By ordinance C-1960, adopted September 2, 1941, the southerly 30 feet of Lot 7 were "dedicated to public use" and "shall be known as a portion of Twenty Ninth Street."

[10] It might here be observed that at the times of the adoption of the ordinances C-1625, C-7476, C-7717, C-1960 and C-1810 the city had not received a valid deed to the property, a demonstration of which is not essential to an affirmance of the judgment. The contention that the right of redemption was defeated by such ordinances is contrary to sound public policy, and ignores respondents' established rights. Except ordinance C- 1960 and acts pursuant thereto, the enactments of the council were not sufficient to constitute a disposition of the acres as contemplated by ordinance C-7476. [11] The only possession of any part of the lands (as established by the findings) was the occupancy by the city of those portions of Lots 7 and 8 improved and used as a street. Inasmuch as the city did there at considerable expense install streets, curbs and gutters, by the doctrine of inverse condemnation that area was correctly adjudged to be properly dedicated to public use and under the city's control, subject to respondents' claim for damages as in condemnation proceedings.

[12] Ordinance C-1810 was ineffectual to terminate the right of redemption for three reasons: (1) It was an ex post facto law. Consequently, procedural due process was violated. The original provision of section 54 of B 55 was in full force at the time of the sale in 1925 and governed the right and time of redemption. C-1810 took effect immediately but allowed one year to redeem, the effective date being June 18, 1941, more than a year after the tender by the original assessees. The law in force at the time of the tax sale governs the redemptionary period. (Risso v. Crooks, 217 Cal. 219, 220 [17 P.2d 1001].) (2) But if ordinance C-1810 signifies anything not expressly declared, it clearly implies the redeemability of the title to the 10 acres by the provision [83 Cal. App. 2d 755] therefor at any time after sale and "before a deed thereto shall have been made to the city in accordance with the provisions of its ordinances or other applicable laws." Such language contemplates a valid deed made pursuant to a prescribed form and legalized procedure which was not true as to the tax deed fn. * here involved. (3) The city was powerless to dedicate the land to public use. If its deed had been in all respects valid it would have been without efficacy in vesting full title in the city for the reason that at the time of the attempted dedication to public use the state held the paramount title by virtue of its acquisition by tax deed in 1939. Pursuant to Political Code, section 3773, which on February 1, 1941, became sections 3651, 3652 and 3653, Revenue and Taxation Code, the state owned the paramount title and the State Controller was in constructive possession of the 10 acres.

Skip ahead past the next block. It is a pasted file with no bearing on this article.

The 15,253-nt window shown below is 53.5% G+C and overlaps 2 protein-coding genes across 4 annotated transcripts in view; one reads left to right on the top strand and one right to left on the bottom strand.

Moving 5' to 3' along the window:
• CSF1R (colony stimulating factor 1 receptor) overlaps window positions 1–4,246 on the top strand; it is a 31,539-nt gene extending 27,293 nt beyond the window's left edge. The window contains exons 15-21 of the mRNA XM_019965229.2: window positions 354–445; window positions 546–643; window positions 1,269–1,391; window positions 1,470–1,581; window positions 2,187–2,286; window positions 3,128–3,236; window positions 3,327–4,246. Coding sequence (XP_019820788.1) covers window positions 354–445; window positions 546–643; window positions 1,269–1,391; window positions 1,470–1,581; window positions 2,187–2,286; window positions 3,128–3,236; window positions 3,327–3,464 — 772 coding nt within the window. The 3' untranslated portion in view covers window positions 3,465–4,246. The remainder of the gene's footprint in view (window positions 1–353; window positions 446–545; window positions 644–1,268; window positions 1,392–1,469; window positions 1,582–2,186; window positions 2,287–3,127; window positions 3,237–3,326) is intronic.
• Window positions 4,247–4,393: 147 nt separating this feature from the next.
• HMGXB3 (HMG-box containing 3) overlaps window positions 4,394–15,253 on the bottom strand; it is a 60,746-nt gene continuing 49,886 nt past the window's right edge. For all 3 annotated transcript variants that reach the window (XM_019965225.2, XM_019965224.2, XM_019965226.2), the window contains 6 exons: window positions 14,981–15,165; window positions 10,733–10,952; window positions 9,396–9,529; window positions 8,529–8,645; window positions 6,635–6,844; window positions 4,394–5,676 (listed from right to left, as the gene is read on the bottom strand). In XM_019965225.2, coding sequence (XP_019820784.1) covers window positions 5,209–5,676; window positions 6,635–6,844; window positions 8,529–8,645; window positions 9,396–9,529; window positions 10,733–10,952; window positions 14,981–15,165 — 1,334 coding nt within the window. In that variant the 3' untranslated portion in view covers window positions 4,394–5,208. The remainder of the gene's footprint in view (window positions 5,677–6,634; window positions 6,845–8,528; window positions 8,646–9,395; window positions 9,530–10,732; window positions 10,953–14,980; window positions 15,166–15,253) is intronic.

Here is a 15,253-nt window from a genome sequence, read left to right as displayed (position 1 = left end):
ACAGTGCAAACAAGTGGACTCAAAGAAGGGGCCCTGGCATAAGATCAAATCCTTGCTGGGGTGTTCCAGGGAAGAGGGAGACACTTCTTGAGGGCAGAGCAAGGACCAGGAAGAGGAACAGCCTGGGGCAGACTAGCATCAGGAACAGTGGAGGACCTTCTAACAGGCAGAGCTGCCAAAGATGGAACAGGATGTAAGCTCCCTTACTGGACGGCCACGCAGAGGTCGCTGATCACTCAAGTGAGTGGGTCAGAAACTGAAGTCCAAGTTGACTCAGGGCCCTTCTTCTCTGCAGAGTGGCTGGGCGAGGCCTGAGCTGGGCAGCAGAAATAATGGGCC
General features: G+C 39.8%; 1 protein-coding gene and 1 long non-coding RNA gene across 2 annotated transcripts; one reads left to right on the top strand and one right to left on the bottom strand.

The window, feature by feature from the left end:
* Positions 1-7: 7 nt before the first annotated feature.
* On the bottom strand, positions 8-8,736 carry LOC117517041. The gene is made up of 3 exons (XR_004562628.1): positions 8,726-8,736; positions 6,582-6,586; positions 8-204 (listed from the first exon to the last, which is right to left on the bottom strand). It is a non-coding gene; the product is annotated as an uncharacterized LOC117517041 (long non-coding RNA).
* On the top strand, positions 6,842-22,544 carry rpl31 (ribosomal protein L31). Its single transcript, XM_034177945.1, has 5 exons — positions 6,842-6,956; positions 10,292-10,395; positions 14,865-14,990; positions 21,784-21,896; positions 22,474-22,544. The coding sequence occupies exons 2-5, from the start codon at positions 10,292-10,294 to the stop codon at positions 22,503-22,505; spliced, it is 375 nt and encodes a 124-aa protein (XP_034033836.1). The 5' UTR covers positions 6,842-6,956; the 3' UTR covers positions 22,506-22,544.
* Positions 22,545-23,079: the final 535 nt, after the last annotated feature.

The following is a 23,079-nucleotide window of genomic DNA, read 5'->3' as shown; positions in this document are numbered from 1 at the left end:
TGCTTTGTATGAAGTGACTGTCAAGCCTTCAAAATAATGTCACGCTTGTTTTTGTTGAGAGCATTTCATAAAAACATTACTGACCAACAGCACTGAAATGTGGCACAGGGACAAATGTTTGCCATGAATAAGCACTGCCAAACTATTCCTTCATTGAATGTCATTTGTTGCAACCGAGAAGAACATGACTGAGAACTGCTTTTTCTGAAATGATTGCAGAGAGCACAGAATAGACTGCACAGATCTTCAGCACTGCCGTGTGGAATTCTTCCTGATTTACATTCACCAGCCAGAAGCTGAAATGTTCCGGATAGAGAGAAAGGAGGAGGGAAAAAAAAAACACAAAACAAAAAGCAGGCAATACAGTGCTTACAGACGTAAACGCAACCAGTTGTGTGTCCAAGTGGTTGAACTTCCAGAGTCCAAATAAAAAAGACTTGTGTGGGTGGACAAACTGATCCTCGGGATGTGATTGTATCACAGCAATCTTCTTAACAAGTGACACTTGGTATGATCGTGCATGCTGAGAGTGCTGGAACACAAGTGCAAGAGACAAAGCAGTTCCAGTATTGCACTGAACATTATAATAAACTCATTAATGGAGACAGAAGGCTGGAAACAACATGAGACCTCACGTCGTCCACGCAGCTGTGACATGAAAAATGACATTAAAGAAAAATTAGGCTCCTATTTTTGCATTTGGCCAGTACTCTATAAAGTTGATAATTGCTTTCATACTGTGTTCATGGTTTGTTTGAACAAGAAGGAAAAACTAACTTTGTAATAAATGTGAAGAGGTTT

[13] Alienation of the land by the city was impossible by reason of the state's paramount right to exclusive possession after 1935 under its tax deed executed in 1939. (Pol. Code, § 3773; now Rev. & Tax. Code, §§ 3651-3661.) Also, the city could not take the land for public use prior to its agreement with the board of supervisors of Los Angeles County for the [83 Cal. App. 2d 756] purchase of the land. (Rev. & Tax. Code, §§ 3775 and 3791, formerly Pol. Code, § 3897d; La Mesa Lemon Grove & Spring Valley Irrigation District v. Hornbeck, 216 Cal. 730 [17 P.2d 143]; Monheit v. Cigna, 28 Cal. 2d 19 [168 P.2d 965, 167 A.L.R. 995].) At no time prior to redemption, May 31, 1940, did Long Beach have an ordinance in conflict with the last mentioned section of the Political Code, and not until February 28, 1941, when it enacted ordinance C-1887. By sections 6.20 et seq. thereof an abortive attempt was made to authorize the city manager to occupy and possess such tax deeded land. The ordinance was not only an ineffectual attempt to invest the city with power to operate an enterprise not strictly a municipal affair within the purview of article XI, section 6 of the Constitution, but it also concerned a state and county affair which is controlled by section 3897 of the Political Code. (Brewer v. Feigenbaum, 47 Cal. App. 2d 171, 175 [117 P.2d 737]. See, also, Smith v. Addiego, 54 Cal. App. 2d 230 [129 P.2d 953], holding that the lien for street improvement bonds is extinguished by a tax deed to the state.) It follows that the city could not become vested with complete title until it had first agreed with the board of supervisors for [83 Cal. App. 2d 757] a purchase of the state's interest. (Pol. Code, § 3897, now Rev. & Tax. Code, § 3791.)